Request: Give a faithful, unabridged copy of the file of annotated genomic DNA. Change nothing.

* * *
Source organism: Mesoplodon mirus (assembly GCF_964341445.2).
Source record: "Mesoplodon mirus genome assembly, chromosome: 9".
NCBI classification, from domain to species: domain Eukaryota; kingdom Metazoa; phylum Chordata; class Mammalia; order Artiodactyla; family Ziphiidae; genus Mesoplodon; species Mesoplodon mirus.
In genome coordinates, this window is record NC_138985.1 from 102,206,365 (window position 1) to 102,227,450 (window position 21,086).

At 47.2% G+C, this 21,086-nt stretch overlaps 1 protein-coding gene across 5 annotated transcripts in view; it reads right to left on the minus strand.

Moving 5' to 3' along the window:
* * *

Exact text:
Source organism: Mesoplodon mirus (assembly GCF_964341445.2).
Source record: "Mesoplodon mirus genome assembly, chromosome: 9".
NCBI classification, from domain to species: domain Eukaryota; kingdom Metazoa; phylum Chordata; class Mammalia; order Artiodactyla; family Ziphiidae; genus Mesoplodon; species Mesoplodon mirus.
In genome coordinates, this window is record NC_138985.1 from 102,206,365 (window position 1) to 102,227,450 (window position 21,086).

At 47.2% G+C, this 21,086-nt stretch overlaps 1 protein-coding gene across 5 annotated transcripts in view; it reads right to left on the minus strand.

Moving 5' to 3' along the window: